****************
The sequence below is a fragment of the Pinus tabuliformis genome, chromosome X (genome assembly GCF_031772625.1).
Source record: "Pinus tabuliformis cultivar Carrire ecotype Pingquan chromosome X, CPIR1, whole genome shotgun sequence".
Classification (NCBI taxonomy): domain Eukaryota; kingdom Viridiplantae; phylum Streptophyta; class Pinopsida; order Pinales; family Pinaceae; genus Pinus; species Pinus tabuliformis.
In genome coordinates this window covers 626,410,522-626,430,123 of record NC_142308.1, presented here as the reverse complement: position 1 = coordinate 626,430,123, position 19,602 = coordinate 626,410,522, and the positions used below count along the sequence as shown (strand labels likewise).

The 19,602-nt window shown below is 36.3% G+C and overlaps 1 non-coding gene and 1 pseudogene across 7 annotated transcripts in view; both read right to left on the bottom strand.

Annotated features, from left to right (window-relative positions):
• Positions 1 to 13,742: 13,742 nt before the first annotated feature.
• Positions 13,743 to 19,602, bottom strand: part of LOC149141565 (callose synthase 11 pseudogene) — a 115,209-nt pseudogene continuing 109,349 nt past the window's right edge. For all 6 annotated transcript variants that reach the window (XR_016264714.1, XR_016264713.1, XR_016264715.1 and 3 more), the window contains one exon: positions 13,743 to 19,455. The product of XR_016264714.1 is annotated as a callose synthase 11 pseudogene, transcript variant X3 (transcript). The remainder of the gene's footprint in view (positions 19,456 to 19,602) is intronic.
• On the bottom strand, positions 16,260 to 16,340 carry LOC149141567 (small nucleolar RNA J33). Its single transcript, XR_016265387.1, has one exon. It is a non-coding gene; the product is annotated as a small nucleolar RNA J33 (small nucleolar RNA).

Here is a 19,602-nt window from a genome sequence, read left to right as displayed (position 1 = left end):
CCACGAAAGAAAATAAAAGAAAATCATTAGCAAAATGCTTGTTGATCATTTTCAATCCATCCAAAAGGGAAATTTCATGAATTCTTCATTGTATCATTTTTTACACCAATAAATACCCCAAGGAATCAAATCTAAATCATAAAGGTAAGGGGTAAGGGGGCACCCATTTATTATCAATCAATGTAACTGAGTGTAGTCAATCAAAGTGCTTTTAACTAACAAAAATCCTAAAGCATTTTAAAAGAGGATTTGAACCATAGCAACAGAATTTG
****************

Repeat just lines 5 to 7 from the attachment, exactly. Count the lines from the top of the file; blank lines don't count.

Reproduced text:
The 19,602-nt window shown below is 36.3% G+C and overlaps 1 non-coding gene and 1 pseudogene across 7 annotated transcripts in view; both read right to left on the bottom strand.

Annotated features, from left to right (window-relative positions):
• Positions 1 to 13,742: 13,742 nt before the first annotated feature.